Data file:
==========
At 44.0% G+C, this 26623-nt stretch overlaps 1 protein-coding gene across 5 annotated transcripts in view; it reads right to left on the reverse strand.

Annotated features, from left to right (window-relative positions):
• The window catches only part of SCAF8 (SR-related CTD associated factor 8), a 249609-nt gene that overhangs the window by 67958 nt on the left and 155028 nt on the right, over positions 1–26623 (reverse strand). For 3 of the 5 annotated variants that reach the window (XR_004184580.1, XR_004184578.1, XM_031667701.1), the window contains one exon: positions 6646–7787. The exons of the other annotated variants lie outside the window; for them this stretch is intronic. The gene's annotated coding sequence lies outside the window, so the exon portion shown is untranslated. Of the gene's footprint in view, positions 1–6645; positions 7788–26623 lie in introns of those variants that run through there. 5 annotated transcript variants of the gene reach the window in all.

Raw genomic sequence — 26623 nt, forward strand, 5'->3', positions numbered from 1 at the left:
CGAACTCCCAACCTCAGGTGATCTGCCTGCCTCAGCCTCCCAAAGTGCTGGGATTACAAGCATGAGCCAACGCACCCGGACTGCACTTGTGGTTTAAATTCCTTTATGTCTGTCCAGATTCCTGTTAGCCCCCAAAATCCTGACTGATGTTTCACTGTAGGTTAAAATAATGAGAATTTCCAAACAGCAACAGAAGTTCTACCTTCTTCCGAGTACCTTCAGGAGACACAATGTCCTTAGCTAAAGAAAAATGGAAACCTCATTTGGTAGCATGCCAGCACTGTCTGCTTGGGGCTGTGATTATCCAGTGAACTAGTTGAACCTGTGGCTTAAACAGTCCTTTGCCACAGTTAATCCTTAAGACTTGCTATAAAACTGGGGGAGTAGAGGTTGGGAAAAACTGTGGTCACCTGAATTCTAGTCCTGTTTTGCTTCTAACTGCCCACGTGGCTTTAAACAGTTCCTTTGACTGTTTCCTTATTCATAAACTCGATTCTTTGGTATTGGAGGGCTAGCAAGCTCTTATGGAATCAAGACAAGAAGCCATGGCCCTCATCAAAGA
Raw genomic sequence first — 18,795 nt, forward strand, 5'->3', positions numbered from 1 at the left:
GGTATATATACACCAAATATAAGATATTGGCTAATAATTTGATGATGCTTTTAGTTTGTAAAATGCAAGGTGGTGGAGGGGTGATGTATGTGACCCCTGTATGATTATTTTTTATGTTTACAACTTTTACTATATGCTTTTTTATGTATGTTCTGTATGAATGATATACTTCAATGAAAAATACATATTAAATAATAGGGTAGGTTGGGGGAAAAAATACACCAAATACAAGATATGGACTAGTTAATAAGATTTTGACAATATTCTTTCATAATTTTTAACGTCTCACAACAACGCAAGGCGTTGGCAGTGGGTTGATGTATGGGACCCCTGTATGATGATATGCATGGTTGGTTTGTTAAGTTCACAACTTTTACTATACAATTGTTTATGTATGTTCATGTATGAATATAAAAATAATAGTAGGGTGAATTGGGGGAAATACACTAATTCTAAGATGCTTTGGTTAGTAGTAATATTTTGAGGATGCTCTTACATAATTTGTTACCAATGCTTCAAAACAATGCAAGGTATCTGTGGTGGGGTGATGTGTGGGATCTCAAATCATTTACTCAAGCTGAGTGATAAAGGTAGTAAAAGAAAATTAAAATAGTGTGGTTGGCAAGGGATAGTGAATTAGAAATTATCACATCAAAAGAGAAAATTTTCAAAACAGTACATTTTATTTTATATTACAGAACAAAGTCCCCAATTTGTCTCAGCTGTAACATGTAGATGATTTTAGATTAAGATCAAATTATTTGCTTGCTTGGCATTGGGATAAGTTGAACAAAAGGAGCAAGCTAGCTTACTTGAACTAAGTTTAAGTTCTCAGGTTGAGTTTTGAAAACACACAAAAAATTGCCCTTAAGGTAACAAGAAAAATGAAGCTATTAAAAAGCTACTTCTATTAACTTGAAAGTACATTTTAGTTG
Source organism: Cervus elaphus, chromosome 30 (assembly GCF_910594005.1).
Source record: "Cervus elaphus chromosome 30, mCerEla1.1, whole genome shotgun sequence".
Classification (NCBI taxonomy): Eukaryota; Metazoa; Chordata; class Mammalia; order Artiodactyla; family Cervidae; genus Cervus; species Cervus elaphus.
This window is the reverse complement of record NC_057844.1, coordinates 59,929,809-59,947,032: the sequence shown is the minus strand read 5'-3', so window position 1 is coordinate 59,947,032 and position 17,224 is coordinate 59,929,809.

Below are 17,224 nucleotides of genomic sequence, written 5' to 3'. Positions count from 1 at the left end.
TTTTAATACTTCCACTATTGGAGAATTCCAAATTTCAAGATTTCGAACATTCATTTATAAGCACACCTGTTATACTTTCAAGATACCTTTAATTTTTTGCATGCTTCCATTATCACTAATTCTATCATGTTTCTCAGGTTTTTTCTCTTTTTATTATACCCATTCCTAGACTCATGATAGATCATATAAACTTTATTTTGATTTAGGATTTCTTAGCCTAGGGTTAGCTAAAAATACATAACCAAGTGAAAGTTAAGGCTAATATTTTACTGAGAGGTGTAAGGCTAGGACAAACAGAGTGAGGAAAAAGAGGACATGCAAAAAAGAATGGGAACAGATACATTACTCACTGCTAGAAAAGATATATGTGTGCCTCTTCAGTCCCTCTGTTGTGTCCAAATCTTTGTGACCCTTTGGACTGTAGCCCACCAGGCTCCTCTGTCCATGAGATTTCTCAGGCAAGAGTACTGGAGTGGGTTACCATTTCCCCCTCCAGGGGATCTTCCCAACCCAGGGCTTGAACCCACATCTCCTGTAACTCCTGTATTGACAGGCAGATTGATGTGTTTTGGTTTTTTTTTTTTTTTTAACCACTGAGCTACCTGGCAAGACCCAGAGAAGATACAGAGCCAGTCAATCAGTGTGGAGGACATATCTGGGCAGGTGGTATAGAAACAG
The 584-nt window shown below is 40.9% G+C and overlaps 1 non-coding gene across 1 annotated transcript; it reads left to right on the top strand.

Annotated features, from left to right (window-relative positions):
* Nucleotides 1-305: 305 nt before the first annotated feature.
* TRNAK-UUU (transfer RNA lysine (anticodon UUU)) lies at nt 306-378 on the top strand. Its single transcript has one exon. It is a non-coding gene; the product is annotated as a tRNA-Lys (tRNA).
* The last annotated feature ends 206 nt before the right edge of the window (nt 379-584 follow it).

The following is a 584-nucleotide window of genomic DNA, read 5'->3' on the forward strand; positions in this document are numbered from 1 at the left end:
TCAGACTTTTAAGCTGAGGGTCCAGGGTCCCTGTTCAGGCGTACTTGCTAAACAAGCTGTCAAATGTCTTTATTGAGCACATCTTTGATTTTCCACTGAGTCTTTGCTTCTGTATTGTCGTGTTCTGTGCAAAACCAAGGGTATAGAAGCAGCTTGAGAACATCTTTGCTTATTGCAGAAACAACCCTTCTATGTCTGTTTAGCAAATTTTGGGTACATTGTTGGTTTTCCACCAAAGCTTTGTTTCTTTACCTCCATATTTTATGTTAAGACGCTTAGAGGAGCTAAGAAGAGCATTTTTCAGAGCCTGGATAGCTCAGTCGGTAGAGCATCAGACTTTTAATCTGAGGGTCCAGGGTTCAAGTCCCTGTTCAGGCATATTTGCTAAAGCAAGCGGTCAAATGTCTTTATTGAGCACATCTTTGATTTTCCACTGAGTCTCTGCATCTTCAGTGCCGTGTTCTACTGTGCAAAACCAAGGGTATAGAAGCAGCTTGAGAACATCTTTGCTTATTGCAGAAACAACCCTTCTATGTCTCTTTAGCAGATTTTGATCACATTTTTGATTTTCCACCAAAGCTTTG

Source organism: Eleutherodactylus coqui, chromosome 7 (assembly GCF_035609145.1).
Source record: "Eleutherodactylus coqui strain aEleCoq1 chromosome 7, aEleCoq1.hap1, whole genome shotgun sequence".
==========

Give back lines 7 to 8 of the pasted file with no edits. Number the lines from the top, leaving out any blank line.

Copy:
GGTATATATACACCAAATATAAGATATTGGCTAATAATTTGATGATGCTTTTAGTTTGTAAAATGCAAGGTGGTGGAGGGGTGATGTATGTGACCCCTGTATGATTATTTTTTATGTTTACAACTTTTACTATATGCTTTTTTATGTATGTTCTGTATGAATGATATACTTCAATGAAAAATACATATTAAATAATAGGGTAGGTTGGGGGAAAAAATACACCAAATACAAGATATGGACTAGTTAATAAGATTTTGACAATATTCTTTCATAATTTTTAACGTCTCACAACAACGCAAGGCGTTGGCAGTGGGTTGATGTATGGGACCCCTGTATGATGATATGCATGGTTGGTTTGTTAAGTTCACAACTTTTACTATACAATTGTTTATGTATGTTCATGTATGAATATAAAAATAATAGTAGGGTGAATTGGGGGAAATACACTAATTCTAAGATGCTTTGGTTAGTAGTAATATTTTGAGGATGCTCTTACATAATTTGTTACCAATGCTTCAAAACAATGCAAGGTATCTGTGGTGGGGTGATGTGTGGGATCTCAAATCATTTACTCAAGCTGAGTGATAAAGGTAGTAAAAGAAAATTAAAATAGTGTGGTTGGCAAGGGATAGTGAATTAGAAATTATCACATCAAAAGAGAAAATTTTCAAAACAGTACATTTTATTTTATATTACAGAACAAAGTCCCCAATTTGTCTCAGCTGTAACATGTAGATGATTTTAGATTAAGATCAAATTATTTGCTTGCTTGGCATTGGGATAAGTTGAACAAAAGGAGCAAGCTAGCTTACTTGAACTAAGTTTAAGTTCTCAGGTTGAGTTTTGAAAACACACAAAAAATTGCCCTTAAGGTAACAAGAAAAATGAAGCTATTAAAAAGCTACTTCTATTAACTTGAAAGTACATTTTAGTTG
Source organism: Cervus elaphus, chromosome 30 (assembly GCF_910594005.1).